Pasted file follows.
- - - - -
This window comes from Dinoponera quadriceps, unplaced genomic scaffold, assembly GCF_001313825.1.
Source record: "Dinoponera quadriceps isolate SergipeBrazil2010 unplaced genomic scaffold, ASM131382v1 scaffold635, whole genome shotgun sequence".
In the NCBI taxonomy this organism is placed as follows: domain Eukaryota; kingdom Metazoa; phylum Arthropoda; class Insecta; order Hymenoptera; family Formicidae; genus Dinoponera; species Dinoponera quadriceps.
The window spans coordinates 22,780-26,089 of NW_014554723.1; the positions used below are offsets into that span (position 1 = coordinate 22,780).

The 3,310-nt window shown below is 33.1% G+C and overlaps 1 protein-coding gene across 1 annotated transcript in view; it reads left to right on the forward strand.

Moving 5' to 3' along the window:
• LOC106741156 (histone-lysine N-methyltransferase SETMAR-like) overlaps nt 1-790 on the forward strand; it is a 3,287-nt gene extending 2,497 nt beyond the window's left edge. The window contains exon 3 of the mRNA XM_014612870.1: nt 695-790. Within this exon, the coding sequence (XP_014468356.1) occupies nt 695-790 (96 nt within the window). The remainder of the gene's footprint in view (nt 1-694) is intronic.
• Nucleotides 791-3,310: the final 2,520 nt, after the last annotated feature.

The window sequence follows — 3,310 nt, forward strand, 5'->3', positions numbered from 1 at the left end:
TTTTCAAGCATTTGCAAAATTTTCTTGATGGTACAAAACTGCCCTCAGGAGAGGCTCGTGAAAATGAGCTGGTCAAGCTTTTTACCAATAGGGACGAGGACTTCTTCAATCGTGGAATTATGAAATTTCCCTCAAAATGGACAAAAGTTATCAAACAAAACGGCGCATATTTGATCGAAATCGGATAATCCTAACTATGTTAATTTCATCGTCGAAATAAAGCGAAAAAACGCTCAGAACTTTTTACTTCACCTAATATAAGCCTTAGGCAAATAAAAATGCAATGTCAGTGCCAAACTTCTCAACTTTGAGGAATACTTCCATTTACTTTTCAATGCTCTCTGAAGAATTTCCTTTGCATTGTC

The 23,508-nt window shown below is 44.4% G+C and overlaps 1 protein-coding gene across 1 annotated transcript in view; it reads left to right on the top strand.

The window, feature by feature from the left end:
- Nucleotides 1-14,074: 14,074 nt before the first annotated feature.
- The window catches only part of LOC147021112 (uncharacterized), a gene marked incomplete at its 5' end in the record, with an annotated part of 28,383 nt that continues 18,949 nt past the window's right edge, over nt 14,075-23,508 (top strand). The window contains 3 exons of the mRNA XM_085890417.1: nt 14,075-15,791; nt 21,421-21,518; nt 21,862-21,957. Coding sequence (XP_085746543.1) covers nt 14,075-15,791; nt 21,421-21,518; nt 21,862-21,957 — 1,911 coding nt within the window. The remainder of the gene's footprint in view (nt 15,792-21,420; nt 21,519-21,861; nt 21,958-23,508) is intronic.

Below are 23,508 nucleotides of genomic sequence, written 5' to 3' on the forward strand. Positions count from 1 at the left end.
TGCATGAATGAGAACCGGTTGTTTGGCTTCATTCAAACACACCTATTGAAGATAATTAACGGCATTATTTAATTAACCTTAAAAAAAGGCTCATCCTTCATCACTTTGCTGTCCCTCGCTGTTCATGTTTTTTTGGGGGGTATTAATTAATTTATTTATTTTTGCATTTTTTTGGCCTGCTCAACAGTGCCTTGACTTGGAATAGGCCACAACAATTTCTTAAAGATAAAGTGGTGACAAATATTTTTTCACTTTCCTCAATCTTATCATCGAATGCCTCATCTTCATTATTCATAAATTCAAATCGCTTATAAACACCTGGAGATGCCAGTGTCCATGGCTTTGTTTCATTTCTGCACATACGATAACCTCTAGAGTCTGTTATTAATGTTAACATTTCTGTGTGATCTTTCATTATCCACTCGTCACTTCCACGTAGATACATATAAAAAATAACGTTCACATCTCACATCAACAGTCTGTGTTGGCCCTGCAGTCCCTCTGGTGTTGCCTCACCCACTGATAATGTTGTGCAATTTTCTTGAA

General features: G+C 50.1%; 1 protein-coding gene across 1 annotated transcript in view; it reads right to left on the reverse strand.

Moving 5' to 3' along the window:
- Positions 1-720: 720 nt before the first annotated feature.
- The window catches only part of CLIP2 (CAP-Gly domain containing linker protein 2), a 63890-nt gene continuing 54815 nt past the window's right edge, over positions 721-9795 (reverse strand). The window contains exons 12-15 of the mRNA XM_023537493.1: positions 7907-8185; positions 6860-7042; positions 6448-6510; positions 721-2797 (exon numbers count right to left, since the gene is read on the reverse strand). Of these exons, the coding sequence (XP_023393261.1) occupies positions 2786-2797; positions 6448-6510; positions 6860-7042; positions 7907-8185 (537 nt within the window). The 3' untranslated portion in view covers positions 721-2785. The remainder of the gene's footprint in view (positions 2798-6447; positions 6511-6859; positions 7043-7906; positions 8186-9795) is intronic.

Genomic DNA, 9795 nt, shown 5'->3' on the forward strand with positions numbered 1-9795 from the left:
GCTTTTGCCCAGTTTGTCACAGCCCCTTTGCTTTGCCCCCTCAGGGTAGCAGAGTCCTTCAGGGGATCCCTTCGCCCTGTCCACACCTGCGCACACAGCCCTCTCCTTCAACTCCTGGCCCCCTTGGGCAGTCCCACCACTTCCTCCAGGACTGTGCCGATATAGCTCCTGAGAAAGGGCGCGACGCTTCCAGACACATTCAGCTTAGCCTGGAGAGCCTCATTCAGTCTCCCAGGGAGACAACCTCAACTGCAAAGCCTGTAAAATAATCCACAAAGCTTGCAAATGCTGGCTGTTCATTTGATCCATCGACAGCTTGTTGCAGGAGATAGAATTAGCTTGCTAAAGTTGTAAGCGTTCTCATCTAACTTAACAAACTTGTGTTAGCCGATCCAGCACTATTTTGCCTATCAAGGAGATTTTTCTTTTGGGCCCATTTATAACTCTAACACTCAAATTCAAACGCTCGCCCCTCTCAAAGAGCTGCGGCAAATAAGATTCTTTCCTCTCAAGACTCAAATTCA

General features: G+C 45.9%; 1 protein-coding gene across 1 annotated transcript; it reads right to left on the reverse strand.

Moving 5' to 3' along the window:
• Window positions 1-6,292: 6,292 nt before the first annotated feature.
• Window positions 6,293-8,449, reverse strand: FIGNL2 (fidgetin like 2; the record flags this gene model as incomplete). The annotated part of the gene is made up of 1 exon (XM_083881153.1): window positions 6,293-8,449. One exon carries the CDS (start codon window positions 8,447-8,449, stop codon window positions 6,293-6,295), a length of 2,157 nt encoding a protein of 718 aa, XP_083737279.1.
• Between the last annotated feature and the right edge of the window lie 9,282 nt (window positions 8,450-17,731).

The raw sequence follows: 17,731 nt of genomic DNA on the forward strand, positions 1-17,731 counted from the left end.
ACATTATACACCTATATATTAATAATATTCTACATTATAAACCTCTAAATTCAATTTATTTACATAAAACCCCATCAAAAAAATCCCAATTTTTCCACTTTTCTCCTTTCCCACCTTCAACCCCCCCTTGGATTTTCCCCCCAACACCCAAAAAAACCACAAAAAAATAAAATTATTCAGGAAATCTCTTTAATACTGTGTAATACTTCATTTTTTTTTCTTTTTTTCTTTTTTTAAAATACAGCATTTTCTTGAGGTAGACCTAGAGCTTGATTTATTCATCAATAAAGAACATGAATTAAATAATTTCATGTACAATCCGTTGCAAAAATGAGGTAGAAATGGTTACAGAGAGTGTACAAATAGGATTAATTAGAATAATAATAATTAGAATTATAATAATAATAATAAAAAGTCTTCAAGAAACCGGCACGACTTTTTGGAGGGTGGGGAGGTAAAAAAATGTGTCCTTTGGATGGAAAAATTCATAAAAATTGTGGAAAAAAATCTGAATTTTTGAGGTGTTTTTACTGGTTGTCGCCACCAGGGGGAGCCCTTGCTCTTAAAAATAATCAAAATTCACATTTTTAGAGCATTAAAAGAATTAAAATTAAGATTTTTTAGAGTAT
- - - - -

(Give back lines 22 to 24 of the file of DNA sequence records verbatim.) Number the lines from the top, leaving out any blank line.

GCTTTTGCCCAGTTTGTCACAGCCCCTTTGCTTTGCCCCCTCAGGGTAGCAGAGTCCTTCAGGGGATCCCTTCGCCCTGTCCACACCTGCGCACACAGCCCTCTCCTTCAACTCCTGGCCCCCTTGGGCAGTCCCACCACTTCCTCCAGGACTGTGCCGATATAGCTCCTGAGAAAGGGCGCGACGCTTCCAGACACATTCAGCTTAGCCTGGAGAGCCTCATTCAGTCTCCCAGGGAGACAACCTCAACTGCAAAGCCTGTAAAATAATCCACAAAGCTTGCAAATGCTGGCTGTTCATTTGATCCATCGACAGCTTGTTGCAGGAGATAGAATTAGCTTGCTAAAGTTGTAAGCGTTCTCATCTAACTTAACAAACTTGTGTTAGCCGATCCAGCACTATTTTGCCTATCAAGGAGATTTTTCTTTTGGGCCCATTTATAACTCTAACACTCAAATTCAAACGCTCGCCCCTCTCAAAGAGCTGCGGCAAATAAGATTCTTTCCTCTCAAGACTCAAATTCA

General features: G+C 45.9%; 1 protein-coding gene across 1 annotated transcript; it reads right to left on the reverse strand.

Moving 5' to 3' along the window: